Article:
At this point I’m going to stop to say that Republicans aren’t the only people to hold fringe or anti-intellectual beliefs, nor are they the only people to oppose science, history, or academia. Progressives, for example, tend to disproportionately support anti-vaccine claims and to revise historical narratives to emphasize issues of race, class, and gender. They are also more likely to believe in New Age claims and alternative medicine. However, for the purpose of this blog post, conservative rhetoric differs enough from liberal or progressive rhetoric that only one really compares to fringe history rhetoric.
Here is Sarah Palin describing her stand against the elite:
Are you tired of the media filters? Well, I am. I always have been, so we’re going to do something about it. I want to talk directly to you on our channel, on my terms, no need to please the powers that be. […] We’ll talk about the issues that the mainstream media won’t talk about, and we’ll look at the ideas that, mmm, I think Washington doesn’t want you to hear.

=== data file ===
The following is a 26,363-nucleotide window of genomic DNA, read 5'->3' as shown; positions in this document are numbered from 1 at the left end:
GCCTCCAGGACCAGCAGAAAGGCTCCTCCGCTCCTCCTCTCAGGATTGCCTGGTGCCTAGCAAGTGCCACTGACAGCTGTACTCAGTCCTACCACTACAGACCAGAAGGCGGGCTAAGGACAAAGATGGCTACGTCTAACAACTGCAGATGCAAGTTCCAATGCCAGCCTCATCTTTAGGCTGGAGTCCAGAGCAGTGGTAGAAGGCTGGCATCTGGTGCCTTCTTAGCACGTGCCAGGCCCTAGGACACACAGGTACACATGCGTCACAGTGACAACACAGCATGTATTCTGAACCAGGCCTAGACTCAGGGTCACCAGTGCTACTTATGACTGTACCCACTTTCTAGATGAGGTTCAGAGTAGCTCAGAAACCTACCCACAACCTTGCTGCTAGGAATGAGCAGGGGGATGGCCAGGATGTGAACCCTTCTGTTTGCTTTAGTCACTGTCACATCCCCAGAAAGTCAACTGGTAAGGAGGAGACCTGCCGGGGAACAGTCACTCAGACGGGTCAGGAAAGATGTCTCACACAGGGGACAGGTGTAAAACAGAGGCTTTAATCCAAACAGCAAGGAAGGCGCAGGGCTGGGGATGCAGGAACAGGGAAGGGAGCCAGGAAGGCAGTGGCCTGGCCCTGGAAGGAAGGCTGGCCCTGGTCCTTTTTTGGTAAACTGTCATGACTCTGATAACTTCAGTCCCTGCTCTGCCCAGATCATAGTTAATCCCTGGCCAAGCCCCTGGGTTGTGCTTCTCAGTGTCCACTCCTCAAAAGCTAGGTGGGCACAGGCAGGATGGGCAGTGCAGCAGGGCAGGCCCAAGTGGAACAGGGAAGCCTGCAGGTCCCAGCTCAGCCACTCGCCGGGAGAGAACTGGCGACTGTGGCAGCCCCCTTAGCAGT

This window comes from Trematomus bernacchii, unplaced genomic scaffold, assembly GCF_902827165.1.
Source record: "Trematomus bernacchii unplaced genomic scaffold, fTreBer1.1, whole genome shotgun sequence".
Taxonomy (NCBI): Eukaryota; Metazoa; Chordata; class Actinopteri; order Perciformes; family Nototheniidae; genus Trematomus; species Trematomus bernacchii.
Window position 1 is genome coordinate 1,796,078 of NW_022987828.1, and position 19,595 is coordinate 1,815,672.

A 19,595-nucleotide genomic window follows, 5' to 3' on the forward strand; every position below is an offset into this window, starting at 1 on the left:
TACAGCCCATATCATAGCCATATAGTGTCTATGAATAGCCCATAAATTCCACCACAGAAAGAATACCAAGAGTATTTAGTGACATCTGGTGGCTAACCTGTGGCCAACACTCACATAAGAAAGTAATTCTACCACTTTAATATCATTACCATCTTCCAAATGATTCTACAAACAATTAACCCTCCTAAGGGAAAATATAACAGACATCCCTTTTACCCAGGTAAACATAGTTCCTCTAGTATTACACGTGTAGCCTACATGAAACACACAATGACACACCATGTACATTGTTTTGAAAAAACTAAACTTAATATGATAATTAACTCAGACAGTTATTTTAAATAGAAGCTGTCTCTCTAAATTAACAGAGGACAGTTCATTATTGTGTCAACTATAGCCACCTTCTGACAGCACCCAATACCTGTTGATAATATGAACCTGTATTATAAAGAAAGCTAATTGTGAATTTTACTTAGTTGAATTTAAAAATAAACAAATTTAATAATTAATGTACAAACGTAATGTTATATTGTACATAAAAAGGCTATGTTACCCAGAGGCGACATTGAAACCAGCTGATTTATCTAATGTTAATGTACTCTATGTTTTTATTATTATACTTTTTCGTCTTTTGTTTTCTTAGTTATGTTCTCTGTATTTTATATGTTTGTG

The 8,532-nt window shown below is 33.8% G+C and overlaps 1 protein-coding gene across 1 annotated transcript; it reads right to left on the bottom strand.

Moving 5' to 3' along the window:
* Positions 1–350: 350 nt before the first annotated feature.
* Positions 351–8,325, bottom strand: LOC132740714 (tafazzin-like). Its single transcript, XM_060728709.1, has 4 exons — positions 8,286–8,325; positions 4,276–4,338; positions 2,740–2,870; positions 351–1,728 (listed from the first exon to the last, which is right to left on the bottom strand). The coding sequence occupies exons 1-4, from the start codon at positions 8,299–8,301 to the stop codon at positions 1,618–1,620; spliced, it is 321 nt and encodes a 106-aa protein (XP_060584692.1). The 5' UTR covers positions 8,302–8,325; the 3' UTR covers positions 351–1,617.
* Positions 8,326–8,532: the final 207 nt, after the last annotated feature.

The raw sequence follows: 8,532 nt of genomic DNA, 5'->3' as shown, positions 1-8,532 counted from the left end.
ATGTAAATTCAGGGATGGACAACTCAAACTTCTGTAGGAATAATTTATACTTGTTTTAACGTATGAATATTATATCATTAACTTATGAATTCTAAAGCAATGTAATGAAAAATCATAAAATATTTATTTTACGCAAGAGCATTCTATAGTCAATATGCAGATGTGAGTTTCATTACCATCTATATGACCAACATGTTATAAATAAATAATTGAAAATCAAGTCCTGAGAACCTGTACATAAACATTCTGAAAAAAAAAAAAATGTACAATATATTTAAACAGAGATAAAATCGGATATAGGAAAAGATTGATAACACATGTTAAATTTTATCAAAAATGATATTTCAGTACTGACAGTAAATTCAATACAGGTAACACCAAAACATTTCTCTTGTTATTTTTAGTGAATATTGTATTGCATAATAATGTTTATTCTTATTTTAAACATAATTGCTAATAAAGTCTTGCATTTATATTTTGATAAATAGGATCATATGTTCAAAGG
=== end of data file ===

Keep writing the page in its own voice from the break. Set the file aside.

Historically mainstream media has kept its distance from professional coverage of UFOs. And the little coverage it does receive is riddled with tired ‘little green men’ references and other old techniques. We’ll discuss the profound effect of the media and how the media can sway or control perception and our plans to effect change for realistic coverage in the future.
But Palin’s last sentence—suggesting that there are things that the elites don’t “want you to hear” strikes uncomfortably close to the rhetorical strategies of fringe history. Giorgio Tsoukalos, in introducing In Search of Aliens just last week, put it this way: “What we’ve been taught by mainstream scholars is not the whole picture.” Similarly, Scott Wolter opens each episode of America Unearthed by saying “The history that we were all taught growing up is wrong. […] Sometimes history isn’t what we’ve been told.” In both cases, there is the assumption that there are things that an elite don’t want “you” or “us” (the non-elite) to know, and that the presenter has special access to this elite knowledge. Kal K. Korff gave voice to the claim in the title of his Roswell UFO Crash: What They Don’t Want You to Know (1997) and Michael Benson in Inside Secret Societies: What They Don’t Want You to Know (2005). The most famous fringe history use of the idea in book title is probably Forbidden Archaeology (1993) by the Hindu creationist Michael Cremo and Richard L. Thompson, which posits a vast conspiracy of academic elites to suppress the true history of the earth.